Source: Our World in Data based on World Bank, Food and Agriculture Organization of the United Nations. Accessed on 9/8/2022. Compound annual growth rates are rescaled to a starting value of 100. Cereals are generally of the gramineous family and, in the FAO concept, refer to crops harvested for dry grain only, including include wheat, rice, maize, barley, oats, rye, millet, sorghum, buckwheat, and mixed grains. Crop production measured by tonnes. Land use measured by hectares. Yield measured by tonnes per hectare.

Chart description: Line chart showing historical and projected global population growth and crop production, yield, and land use over time. Growth is rescaled to a starting value of 100. The chart shows how land use has been relatively constant over time, while crop production and yield have been able to keep pace with rising population growth.

But a new revolution is needed, leveraging disruptive technologies to drive the next leg of productivity growth — technologies that might just nourish the planet, keep costs low and reduce food’s environmental impact.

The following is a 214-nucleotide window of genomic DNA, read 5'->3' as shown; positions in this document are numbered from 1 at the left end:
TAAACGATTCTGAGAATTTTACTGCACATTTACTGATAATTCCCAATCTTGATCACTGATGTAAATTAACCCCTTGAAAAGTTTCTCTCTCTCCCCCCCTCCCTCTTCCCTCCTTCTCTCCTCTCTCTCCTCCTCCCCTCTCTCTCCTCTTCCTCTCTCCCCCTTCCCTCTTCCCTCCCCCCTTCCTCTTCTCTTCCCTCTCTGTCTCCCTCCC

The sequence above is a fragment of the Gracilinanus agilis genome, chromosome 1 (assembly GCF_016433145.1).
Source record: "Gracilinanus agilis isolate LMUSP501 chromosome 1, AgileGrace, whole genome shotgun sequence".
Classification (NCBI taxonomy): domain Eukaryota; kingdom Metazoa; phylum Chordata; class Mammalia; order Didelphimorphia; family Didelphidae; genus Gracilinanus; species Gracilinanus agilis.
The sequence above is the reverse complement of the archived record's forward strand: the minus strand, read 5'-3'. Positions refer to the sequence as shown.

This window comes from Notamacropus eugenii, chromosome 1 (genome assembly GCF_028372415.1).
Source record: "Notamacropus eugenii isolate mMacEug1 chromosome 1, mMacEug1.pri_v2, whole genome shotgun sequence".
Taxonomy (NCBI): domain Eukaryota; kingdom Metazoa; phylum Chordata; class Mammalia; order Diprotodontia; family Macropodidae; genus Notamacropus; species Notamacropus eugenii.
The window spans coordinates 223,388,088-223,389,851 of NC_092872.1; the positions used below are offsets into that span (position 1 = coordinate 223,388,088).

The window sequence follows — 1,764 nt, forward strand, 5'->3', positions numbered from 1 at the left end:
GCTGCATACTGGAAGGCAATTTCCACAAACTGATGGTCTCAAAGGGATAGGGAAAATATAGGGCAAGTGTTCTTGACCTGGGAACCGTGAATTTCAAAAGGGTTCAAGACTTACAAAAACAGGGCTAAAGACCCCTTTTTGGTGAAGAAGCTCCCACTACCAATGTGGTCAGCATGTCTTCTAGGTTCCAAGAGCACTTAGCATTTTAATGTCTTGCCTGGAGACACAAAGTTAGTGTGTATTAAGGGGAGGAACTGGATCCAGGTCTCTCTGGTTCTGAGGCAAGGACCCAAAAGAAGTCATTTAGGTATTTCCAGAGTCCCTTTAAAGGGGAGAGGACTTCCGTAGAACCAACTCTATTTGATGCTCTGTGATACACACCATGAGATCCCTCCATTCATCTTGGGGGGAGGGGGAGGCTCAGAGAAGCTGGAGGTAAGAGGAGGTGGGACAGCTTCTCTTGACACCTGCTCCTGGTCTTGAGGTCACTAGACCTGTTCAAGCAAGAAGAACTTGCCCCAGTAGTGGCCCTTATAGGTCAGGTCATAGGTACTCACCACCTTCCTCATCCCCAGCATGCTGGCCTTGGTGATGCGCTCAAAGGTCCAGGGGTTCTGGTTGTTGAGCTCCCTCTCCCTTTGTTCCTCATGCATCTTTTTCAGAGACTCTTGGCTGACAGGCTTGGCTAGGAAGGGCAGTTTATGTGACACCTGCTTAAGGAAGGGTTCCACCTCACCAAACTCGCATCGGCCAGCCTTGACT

I can’t believe it’s not meat

Growing populations, the rising middle class and corresponding increased demand for high nutrient foods like meat and dairy are occurring at a time when natural resources are diminishing and demand is climbing. Furthermore, raising livestock is resource-intensive, requiring significant crops, land and water consumption. This makes animal products, like meat and dairy, expensive and susceptible to supply chain disruptions. 

One solution is plant-based and alternative proteins, which can be more resource efficient and limit climate impact. The production process for plant-based alternatives is currently too expensive to fully implement at scale, but costs still declined 99% in recent years.6 Coming off a 2020 that saw plant-based food sales reach $7 billion in the U.S., rising 27% year-over-year (YoY),7 we expect costs will continue to decrease to the point where mass adoption is viable.

Much of this segment’s growth can be attributed to sustainability-minded consumers. In a 2021 Nielsen study, more than almost 70% of global consumers were willing to pay a premium for healthier food.8 This comes amid heightened awareness and accessibility of organic and plant-based alternatives. Moreover, concerns around the safety and sustainability of animal protein have fueled the dramatic surge in plant-based protein sales.9